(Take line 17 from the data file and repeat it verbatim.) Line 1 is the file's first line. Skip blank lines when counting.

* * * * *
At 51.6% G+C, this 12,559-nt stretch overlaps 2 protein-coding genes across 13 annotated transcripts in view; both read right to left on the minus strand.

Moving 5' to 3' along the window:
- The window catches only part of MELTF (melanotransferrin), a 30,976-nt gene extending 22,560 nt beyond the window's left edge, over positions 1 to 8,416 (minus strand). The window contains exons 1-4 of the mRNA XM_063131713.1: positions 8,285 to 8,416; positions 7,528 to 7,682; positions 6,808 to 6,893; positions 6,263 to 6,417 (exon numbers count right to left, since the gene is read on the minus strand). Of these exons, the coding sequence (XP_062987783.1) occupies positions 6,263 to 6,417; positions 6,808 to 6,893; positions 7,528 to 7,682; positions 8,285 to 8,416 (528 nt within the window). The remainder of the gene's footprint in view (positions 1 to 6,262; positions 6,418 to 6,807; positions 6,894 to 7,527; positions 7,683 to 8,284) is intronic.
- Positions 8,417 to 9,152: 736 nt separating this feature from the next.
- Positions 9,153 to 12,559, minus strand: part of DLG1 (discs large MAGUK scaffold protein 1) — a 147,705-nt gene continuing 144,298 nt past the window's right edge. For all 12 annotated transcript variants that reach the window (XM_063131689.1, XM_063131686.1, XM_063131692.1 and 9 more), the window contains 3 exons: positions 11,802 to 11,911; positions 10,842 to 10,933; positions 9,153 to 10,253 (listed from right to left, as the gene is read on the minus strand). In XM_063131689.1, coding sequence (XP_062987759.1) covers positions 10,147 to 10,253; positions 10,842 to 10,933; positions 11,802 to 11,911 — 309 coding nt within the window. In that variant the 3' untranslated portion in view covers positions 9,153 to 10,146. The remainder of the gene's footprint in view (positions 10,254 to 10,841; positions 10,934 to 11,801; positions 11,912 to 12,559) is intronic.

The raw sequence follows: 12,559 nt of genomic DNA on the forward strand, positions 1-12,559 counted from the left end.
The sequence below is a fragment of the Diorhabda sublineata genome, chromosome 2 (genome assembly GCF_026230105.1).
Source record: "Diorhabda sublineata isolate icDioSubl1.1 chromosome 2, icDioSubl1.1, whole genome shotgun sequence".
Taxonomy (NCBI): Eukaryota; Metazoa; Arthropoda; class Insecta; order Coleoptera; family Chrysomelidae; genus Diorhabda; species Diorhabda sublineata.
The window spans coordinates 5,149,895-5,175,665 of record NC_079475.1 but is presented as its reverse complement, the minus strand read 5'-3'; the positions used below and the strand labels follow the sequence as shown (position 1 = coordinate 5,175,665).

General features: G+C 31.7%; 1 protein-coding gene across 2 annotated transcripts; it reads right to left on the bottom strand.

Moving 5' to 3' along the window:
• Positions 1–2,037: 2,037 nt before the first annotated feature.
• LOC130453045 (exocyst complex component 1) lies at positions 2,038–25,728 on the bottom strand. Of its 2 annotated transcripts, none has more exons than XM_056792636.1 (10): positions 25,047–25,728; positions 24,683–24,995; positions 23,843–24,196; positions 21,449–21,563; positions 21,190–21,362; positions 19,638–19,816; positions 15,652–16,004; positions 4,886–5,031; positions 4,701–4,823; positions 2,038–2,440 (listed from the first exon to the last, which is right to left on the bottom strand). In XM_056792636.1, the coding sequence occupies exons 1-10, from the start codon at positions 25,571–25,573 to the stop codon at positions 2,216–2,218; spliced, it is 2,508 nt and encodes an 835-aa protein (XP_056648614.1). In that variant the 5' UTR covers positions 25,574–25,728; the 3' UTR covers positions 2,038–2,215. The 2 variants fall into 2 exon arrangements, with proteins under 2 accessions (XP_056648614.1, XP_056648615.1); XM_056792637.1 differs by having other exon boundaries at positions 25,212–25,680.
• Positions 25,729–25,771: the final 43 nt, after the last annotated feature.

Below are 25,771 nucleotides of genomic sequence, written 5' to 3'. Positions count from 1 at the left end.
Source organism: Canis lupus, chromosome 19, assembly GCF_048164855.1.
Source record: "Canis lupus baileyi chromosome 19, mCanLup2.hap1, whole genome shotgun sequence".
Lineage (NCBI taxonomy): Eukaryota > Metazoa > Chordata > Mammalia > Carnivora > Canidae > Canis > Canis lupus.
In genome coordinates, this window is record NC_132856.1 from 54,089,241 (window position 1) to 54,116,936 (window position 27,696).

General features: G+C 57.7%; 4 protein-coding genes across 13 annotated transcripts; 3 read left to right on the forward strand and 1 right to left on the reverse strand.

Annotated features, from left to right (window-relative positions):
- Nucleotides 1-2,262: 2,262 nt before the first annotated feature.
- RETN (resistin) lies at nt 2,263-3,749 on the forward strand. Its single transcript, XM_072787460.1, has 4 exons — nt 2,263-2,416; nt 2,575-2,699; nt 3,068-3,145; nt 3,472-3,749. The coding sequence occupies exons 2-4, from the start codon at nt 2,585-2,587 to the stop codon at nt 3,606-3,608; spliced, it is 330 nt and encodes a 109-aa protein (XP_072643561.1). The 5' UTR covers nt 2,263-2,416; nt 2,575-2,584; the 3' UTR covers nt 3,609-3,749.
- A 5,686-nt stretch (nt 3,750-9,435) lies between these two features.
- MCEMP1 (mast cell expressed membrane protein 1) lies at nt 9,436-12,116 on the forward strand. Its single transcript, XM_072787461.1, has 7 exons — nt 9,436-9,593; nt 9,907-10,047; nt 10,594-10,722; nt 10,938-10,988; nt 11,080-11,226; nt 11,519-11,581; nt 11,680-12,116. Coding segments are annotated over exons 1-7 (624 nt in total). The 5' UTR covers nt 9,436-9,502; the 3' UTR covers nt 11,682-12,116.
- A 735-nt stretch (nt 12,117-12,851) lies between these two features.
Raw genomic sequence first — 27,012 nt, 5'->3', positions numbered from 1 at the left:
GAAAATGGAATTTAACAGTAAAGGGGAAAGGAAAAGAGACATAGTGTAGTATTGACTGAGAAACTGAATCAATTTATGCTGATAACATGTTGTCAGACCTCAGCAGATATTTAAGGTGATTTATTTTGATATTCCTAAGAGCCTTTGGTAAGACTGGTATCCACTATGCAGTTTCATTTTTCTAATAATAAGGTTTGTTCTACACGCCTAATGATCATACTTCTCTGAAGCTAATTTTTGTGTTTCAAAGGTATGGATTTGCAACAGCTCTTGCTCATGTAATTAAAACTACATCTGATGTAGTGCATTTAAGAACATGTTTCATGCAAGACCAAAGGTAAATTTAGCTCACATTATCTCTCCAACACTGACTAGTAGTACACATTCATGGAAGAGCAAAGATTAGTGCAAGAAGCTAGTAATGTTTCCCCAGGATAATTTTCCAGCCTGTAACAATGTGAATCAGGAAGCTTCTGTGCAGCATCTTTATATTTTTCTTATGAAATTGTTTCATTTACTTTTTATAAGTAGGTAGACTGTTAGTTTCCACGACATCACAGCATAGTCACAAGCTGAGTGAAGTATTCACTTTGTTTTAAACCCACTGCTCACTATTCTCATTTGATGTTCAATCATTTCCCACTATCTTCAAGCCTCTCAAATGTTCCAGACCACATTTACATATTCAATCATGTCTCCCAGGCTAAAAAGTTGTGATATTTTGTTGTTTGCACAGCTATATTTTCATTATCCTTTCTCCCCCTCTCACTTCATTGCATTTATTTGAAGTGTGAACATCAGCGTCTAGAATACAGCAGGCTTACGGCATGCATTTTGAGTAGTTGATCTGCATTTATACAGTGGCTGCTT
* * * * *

Source organism: Canis lupus, chromosome 19, assembly GCF_048164855.1.